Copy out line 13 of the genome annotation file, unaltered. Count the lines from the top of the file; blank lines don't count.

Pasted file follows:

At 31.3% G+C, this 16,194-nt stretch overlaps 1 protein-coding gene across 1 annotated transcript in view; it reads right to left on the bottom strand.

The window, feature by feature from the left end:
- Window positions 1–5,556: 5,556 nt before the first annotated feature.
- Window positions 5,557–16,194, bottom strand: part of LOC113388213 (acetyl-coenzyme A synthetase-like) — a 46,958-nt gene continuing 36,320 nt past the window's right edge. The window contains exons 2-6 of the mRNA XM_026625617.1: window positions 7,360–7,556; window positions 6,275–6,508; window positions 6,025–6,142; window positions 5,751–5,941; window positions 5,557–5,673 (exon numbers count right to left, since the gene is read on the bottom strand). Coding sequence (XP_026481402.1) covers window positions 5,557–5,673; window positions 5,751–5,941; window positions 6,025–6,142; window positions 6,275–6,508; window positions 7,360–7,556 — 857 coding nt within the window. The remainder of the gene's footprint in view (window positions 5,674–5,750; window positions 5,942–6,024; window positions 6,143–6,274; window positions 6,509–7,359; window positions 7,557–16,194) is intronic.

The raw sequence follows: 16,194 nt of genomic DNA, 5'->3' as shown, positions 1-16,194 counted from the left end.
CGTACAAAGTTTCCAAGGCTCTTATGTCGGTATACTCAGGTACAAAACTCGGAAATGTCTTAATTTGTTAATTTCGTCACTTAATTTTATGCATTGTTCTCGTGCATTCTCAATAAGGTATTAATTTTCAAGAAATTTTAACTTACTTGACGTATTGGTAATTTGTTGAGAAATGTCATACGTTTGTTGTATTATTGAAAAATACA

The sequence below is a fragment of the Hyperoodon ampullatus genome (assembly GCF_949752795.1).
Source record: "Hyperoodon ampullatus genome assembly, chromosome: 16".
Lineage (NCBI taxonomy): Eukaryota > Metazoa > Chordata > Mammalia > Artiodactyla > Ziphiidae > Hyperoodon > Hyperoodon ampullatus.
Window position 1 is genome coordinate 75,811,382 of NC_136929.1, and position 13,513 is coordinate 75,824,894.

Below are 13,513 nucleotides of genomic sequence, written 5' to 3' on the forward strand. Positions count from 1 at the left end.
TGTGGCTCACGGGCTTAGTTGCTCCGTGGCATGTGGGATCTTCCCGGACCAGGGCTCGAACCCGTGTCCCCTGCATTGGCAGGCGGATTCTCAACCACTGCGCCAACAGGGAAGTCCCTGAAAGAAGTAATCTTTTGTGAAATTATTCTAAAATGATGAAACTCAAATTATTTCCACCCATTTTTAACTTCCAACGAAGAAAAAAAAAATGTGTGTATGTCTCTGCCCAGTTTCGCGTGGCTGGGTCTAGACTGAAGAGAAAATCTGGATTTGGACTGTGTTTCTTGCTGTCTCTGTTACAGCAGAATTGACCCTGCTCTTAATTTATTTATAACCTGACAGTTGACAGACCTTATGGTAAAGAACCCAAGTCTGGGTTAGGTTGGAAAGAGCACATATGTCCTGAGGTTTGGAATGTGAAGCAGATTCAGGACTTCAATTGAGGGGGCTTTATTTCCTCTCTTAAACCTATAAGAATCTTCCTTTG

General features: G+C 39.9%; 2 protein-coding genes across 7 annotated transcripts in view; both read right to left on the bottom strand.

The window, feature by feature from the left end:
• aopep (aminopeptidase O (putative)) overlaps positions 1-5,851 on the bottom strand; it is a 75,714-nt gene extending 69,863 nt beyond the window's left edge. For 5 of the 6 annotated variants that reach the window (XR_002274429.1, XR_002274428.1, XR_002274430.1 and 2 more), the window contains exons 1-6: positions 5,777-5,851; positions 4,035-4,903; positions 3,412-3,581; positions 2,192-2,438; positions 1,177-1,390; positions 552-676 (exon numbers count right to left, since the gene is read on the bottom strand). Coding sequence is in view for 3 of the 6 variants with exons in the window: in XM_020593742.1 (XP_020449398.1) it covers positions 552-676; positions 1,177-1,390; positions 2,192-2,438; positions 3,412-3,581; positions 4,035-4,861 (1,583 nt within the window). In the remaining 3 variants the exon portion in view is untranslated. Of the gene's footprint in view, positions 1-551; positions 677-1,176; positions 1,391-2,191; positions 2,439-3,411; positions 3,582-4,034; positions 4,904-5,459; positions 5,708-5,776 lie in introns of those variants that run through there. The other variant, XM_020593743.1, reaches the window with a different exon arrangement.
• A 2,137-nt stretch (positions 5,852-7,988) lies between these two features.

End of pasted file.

General features: G+C 39.9%; 2 protein-coding genes across 7 annotated transcripts in view; both read right to left on the bottom strand.